Microsoft.SqlServer.Server.SystemDataAccessKind
Microsoft.SqlServer.Server.SqlFunctionAttribute
Microsoft.SqlServer.Server.SqlMetaData
Microsoft.SqlServer.Server.SqlMethodAttribute
System.Data.Sql.SqlNotificationRequest
Microsoft.SqlServer.Server.SqlProcedureAttribute
Microsoft.SqlServer.Server.SqlTriggerAttribute
Microsoft.SqlServer.Server.SqlUserDefinedAggregateAttribute
Microsoft.SqlServer.Server.Format
Microsoft.SqlServer.Server.SqlUserDefinedTypeAttribute
. . . the list goes on
System.Data.SqlTypes.SqlXml
System.Xml.XmlDataDocument

Reflecting Types

Getting Types

Before you can start looking at type information, you have to understand how to get Type objects. Recall the code above and reexamine how it iterates over an array of System.Type objects. The System.Type type is the starting point for doing type and object manipulations. System.Type is an abstract base type derived from System.Reflection.MemberInfo (because a Type can be a member of another type). When working with an Assembly instance, you can ask it for all the types in the modules of the assembly by calling the GetTypes method. You can, however, get a Type object in several ways:

  • From the Assembly class
  • From the Modules class
  • From instances of Object
  • Using the typeof keyword in C#

Now, let’s examine these means to get a Type object:

Assembly a = Assembly.GetExecutingAssembly();
// get the types in the assembly
Type[]  types = a.GetTypes();

When working with a module object, you can ask for all the types associated with it by calling the Module class’ GetTypes method:

Module[] mods = a.GetModules();
Module m = mods[0];
// get all the types from a module
Type[] moduleTypes = m.GetTypes();

You can create a Type object using the C# typeof keyword:

Type specficType = typeof(Int32);

Now that we can get a Type object, we instantiate Type to get information about the type, like so:

using System;
class App {
    static void Main() {
        Type t = typeof(String);
        Console.WriteLine("Type:  {0}", t.Name);
        Console.WriteLine("   Namespace     : {0}",  t.Namespace);
        Console.WriteLine("   FullName      : {0}",  t.FullName);
        Console.WriteLine("   IsValueType?  : {0}", t.IsValueType);
        Console.WriteLine("   IsSealed?     : {0}", t.IsSealed);
        Console.WriteLine("   IsAbstract?   : {0}", t.IsAbstract);
        Console.WriteLine("   IsPublic? ?   : {0}", t.IsPublic);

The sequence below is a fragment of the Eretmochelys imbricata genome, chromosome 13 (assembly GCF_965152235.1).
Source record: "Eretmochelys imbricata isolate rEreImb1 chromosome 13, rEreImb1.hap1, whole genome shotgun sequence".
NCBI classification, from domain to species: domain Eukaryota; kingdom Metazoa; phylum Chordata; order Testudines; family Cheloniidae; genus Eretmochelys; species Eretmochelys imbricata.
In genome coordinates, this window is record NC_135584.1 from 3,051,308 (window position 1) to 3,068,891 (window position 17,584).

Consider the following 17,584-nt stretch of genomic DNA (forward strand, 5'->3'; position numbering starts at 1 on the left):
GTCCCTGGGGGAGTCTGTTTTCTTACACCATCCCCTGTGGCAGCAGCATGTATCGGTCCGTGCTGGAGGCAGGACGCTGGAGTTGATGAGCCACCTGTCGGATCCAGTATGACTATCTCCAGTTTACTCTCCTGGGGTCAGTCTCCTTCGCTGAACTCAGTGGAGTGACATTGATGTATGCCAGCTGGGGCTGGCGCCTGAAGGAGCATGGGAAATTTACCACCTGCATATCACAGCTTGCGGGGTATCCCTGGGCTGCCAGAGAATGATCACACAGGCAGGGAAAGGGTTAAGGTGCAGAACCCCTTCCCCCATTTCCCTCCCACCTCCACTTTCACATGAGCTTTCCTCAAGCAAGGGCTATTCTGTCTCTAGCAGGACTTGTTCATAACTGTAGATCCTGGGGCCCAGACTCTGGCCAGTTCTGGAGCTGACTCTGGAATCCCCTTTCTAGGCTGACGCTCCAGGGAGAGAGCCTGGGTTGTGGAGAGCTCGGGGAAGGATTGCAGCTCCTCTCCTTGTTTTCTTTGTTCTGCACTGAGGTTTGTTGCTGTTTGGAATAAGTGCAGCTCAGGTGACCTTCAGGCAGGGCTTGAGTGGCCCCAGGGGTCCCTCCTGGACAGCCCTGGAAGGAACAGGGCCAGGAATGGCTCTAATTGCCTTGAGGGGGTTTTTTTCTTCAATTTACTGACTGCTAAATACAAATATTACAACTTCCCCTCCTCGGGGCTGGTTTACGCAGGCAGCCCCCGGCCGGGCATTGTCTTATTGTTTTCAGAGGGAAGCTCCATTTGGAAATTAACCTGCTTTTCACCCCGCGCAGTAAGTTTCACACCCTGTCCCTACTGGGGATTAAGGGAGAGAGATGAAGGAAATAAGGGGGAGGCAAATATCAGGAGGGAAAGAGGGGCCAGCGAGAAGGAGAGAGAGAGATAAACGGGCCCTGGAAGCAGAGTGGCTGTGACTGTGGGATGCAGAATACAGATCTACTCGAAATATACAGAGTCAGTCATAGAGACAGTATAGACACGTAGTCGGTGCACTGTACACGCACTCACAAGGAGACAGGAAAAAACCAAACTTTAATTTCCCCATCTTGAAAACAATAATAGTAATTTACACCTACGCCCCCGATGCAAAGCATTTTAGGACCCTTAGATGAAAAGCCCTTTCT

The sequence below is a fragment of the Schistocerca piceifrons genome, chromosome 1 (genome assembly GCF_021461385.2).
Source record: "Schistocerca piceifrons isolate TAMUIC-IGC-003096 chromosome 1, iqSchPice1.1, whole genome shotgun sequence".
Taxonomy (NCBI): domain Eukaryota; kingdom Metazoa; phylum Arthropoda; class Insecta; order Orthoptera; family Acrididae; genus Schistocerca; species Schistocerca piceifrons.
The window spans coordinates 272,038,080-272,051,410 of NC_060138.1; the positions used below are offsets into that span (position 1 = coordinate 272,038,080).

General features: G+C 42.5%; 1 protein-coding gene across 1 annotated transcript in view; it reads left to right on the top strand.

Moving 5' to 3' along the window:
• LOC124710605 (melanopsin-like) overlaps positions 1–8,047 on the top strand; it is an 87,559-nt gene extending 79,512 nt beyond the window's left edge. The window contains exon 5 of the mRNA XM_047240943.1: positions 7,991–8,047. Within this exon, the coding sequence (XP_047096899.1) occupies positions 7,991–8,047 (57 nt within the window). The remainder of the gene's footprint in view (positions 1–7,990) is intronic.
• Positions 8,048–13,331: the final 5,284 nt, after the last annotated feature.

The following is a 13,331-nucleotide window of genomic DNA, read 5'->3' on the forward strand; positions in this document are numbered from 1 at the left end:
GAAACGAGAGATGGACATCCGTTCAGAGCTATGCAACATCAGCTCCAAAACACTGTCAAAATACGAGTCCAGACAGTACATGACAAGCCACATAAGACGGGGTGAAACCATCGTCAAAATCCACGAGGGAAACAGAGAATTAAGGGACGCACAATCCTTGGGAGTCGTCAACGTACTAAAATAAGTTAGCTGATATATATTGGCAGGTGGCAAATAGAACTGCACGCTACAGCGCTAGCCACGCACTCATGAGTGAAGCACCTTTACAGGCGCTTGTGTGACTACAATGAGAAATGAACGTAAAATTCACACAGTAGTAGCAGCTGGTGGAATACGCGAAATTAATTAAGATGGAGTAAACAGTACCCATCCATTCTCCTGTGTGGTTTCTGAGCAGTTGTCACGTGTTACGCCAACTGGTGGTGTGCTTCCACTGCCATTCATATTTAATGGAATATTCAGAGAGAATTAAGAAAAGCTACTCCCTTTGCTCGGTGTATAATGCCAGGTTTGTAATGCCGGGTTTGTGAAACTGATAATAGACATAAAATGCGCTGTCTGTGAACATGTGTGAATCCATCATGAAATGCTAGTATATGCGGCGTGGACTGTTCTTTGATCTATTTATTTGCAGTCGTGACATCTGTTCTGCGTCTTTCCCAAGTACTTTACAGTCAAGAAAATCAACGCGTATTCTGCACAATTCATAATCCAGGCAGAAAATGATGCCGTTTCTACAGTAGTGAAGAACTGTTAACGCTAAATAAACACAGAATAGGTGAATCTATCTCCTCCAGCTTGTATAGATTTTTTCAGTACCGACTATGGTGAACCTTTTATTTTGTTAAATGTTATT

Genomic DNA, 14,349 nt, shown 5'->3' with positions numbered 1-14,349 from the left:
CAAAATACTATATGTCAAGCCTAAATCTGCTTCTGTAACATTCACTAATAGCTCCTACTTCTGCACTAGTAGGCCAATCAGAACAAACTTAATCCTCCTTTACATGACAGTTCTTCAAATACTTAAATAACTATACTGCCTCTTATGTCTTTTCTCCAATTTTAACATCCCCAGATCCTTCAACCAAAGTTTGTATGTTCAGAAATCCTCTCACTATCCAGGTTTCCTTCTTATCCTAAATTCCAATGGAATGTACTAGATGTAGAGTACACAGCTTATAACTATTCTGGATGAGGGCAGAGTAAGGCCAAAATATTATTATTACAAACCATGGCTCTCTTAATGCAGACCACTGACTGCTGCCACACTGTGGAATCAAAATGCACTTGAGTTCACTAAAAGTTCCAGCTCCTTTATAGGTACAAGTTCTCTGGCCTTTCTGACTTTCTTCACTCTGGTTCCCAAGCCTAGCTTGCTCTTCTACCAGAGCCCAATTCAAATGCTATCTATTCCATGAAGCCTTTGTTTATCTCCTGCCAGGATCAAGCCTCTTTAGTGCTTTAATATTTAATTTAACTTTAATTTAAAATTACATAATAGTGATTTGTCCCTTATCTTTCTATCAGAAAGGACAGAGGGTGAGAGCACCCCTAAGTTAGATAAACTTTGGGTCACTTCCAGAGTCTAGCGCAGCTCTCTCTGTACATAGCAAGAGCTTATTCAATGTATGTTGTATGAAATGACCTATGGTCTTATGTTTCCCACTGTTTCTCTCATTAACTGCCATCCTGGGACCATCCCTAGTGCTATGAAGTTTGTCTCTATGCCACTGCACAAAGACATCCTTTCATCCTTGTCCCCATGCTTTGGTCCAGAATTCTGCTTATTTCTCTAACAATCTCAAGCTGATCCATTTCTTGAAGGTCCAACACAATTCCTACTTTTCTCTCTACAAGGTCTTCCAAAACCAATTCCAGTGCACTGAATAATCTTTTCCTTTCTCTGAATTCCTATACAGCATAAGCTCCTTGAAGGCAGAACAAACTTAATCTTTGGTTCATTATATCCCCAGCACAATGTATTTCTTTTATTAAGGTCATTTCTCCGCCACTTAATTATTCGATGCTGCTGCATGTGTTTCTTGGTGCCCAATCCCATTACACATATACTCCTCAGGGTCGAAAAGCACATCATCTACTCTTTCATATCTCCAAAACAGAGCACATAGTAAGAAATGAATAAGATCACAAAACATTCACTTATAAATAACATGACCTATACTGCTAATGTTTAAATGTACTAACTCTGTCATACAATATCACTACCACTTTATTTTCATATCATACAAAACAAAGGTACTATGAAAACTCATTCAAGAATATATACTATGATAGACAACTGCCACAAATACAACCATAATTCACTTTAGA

Console.WriteLine("   IsClass?  ?   : {0}", t.IsClass);
    }
}

Output

Type:  String
Namespace     : System
FullName      : System.String
IsValueType?  : False
IsSealed?     : True
IsAbstract?   : False
IsPublic? ?   : True
IsClass?  ?   : True

Within the Type class, there are methods for getting different parts of a type, including methods, properties, fields, and events. Each of these parts of a Type is represented by a class within the Reflection system that ends with the name Info. The following code illustrates discovering a Type’s members, how to query them, and process all of the public types defined in all of the assemblies loaded in the calling AppDomain. For each type, the GetMembers method is called, and returns an array of MemberInfo-derived objects, each object refers to a single member defined within the type. The BindingFlags variable bf, passed to the GetMembers method, tells the method which kinds of members to return. BindingFlags will be discussed shortly:

using System;
using System.Reflection;

public sealed class Program {
   public static void Main() {
      // Loop through all assemblies loaded in this AppDomain
      Assembly[] assemblies = AppDomain.CurrentDomain.GetAssemblies();
      foreach (Assembly a in assemblies) {
         Show(0, "Assembly: {0}", a);

         // Find Types in the assembly
         foreach (Type t in a.GetExportedTypes()) {
            Show(1, "Type: {0}", t);

            // Indicate the kinds of members we want to discover
            const BindingFlags bf = BindingFlags.DeclaredOnly |
               BindingFlags.NonPublic | BindingFlags.Public |
               BindingFlags.Instance | BindingFlags.Static;

            // Discover the type's members
            foreach (MemberInfo mi in t.GetMembers(bf)) {
               String typeName = String.Empty;
               if (mi is Type)            typeName = "(Nested) Type";
               if (mi is FieldInfo)       typeName = "FieldInfo";
               if (mi is MethodInfo)      typeName = "MethodInfo";
               if (mi is ConstructorInfo) typeName = "ConstructoInfo";
               if (mi is PropertyInfo)    typeName = "PropertyInfo";
               if (mi is EventInfo)       typeName = "EventInfo";

               Show(2, "{0}: {1}", typeName, mi);
            }
         }
      }
   }
   
   private static void Show(Int32 indent, String format, params Object[] args) {

      Console.WriteLine(new String(' ', 3 * indent) + format, args);
   }
}

This is just a small section of the code’s output:

Assembly: mscorlib, Version=2.0.0.0, Culture=neutral, PublicKeyToken=b77a5c561934e089
   Type: System.Object
      MethodInfo: System.String ToString()
      MethodInfo: Boolean Equals(System.Object)
      MethodInfo: Boolean InternalEquals(System.Object, System.Object)
      MethodInfo: Boolean Equals(System.Object, System.Object)
      MethodInfo: Boolean ReferenceEquals(System.Object, System.Object)
      MethodInfo: Int32 GetHashCode()
      MethodInfo: Int32 InternalGetHashCode(System.Object)
      MethodInfo: System.Type GetType()
      MethodInfo: Void Finalize()
      MethodInfo: System.Object MemberwiseClone()
      MethodInfo: Void FieldSetter(System.String, System.String, System.Object)